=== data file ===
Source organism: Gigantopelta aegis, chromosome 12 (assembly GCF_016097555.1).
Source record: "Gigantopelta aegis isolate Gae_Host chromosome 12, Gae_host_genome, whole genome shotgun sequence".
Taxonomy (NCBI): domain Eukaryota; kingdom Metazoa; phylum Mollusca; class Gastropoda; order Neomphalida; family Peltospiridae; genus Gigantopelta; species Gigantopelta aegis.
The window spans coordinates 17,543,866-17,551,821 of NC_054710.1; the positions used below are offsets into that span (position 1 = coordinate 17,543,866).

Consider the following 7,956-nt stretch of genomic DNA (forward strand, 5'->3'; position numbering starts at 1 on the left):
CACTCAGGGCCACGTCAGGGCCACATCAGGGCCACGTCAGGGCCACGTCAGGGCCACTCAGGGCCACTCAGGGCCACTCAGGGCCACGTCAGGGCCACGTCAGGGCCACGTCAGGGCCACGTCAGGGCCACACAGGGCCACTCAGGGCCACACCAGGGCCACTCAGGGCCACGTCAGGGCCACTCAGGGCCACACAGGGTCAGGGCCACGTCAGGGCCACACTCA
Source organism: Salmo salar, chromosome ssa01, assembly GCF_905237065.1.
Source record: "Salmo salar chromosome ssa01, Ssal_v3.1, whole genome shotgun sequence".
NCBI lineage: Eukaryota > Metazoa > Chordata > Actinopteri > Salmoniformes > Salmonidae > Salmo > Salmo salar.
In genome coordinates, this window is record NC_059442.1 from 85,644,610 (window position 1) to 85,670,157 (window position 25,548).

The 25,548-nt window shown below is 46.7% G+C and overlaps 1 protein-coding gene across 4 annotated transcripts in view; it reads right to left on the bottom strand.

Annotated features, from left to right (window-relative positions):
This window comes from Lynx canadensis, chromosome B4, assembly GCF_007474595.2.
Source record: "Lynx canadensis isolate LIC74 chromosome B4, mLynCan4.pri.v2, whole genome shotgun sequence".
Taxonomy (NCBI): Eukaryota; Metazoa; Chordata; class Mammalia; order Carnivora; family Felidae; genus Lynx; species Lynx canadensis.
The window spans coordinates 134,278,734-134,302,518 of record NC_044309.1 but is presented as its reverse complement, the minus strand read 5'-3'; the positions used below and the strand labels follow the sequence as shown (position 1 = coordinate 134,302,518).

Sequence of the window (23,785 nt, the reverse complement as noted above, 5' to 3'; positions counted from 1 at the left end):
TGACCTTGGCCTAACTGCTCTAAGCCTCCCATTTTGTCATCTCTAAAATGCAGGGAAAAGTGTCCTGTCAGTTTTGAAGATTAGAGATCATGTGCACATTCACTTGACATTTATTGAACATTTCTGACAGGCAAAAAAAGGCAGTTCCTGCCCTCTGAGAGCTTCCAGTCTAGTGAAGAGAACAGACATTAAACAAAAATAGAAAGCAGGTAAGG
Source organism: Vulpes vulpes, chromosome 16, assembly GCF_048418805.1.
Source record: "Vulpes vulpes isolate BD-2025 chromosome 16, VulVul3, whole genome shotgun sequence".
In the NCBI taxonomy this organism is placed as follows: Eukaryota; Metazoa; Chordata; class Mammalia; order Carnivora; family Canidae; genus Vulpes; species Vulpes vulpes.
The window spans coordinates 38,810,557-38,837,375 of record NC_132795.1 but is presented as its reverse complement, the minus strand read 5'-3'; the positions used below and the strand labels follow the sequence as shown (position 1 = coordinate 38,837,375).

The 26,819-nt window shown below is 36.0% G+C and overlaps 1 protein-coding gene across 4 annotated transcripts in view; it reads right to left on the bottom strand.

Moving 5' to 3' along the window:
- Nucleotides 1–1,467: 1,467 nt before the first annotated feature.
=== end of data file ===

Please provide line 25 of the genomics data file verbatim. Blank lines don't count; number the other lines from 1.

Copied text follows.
- Nucleotides 1–1,467: 1,467 nt before the first annotated feature.